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12 Bootstrapping

Bootstrapping in our context refers to how the distribution gets built “from nothing”. Remember that the build environment of a derivation contains nothing but its declared inputs (see Introduction). So there’s an obvious chicken-and-egg problem: how does the first package get built? How does the first compiler get compiled? Note that this is a question of interest only to the curious hacker, not to the regular user, so you can shamelessly skip this section if you consider yourself a “regular user”.

The GNU system is primarily made of C code, with libc at its core. The GNU build system itself assumes the availability of a Bourne shell and command-line tools provided by GNU Coreutils, Awk, Findutils, ‘sed’, and ‘grep’. Furthermore, build programs—programs that run ./configure, make, etc.—are written in Guile Scheme (see Derivations). Consequently, to be able to build anything at all, from scratch, Guix relies on pre-built binaries of Guile, GCC, Binutils, libc, and the other packages mentioned above—the bootstrap binaries.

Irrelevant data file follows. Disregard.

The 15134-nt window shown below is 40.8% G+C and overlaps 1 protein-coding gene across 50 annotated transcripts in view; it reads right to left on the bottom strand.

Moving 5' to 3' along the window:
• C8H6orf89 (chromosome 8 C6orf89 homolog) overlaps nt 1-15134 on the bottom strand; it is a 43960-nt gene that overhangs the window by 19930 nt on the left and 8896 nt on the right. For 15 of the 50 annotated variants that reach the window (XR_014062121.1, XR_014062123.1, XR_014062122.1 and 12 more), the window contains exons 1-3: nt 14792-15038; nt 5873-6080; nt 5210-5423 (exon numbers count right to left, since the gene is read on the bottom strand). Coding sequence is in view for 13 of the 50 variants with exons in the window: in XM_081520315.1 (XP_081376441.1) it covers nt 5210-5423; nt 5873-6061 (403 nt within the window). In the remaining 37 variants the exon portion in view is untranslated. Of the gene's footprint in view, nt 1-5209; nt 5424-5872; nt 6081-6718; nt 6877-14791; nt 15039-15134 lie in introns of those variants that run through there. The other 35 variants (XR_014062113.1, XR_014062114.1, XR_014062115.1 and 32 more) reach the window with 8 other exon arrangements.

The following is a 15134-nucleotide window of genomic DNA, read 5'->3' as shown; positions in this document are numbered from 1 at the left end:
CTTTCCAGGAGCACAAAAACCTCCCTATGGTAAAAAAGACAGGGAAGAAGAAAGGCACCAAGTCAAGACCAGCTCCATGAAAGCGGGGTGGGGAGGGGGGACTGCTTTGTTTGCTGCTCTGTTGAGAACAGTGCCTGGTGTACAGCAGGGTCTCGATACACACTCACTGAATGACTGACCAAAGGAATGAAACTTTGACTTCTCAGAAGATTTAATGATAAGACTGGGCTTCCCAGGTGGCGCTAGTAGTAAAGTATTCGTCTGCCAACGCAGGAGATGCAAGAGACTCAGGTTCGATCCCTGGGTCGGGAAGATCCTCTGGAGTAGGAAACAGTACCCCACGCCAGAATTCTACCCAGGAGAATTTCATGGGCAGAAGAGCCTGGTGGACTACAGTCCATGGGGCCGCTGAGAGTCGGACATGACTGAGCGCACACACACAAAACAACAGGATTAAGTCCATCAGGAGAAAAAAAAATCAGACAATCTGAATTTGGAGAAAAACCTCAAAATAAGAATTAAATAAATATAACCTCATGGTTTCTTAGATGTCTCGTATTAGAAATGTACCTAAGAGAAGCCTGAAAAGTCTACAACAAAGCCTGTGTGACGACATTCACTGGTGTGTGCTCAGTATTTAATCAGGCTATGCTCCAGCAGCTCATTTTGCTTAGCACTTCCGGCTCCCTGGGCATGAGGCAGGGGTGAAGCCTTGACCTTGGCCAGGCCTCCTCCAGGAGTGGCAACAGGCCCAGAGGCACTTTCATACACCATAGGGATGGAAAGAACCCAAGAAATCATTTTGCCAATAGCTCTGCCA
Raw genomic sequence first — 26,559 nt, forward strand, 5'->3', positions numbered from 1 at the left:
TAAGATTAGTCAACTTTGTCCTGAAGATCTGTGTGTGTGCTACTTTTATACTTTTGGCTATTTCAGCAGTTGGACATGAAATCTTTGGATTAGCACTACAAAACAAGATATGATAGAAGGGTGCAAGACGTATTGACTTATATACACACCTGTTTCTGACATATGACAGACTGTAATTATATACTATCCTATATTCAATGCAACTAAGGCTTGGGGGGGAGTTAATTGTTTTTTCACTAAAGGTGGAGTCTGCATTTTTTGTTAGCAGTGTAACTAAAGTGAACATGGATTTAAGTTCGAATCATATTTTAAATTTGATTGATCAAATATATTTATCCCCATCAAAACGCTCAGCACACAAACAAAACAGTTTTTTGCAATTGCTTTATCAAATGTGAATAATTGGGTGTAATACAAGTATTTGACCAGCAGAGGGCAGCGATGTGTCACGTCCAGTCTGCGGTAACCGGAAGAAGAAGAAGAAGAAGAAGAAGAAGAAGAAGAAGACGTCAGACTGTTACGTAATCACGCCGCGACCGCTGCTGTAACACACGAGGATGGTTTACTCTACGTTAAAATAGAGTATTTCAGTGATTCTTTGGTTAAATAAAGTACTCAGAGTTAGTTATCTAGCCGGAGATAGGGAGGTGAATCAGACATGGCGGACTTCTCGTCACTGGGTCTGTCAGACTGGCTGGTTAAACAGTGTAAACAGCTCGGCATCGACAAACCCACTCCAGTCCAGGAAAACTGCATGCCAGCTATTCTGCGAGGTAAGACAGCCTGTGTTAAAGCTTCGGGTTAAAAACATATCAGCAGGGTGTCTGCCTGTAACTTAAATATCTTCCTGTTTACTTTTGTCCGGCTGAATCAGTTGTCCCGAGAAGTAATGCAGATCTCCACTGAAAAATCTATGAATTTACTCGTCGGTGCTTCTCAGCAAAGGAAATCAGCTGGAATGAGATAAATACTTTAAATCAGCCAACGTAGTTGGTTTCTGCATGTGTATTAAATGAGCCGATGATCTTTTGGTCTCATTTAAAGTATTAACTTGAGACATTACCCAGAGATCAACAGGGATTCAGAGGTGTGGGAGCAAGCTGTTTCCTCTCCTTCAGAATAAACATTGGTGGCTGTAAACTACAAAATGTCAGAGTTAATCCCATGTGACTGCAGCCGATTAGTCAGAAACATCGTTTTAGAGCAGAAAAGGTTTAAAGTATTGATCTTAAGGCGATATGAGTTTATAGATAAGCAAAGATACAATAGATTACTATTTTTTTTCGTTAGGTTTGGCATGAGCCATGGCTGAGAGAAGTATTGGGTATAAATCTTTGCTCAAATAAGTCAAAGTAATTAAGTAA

These bootstrap binaries are “taken for granted”, though we can also re-create them if needed (more on that later).

For i686-linux and x86_64-linux the Guix bootstrap process is more elaborate, see Reduced Binary Seed Bootstrap.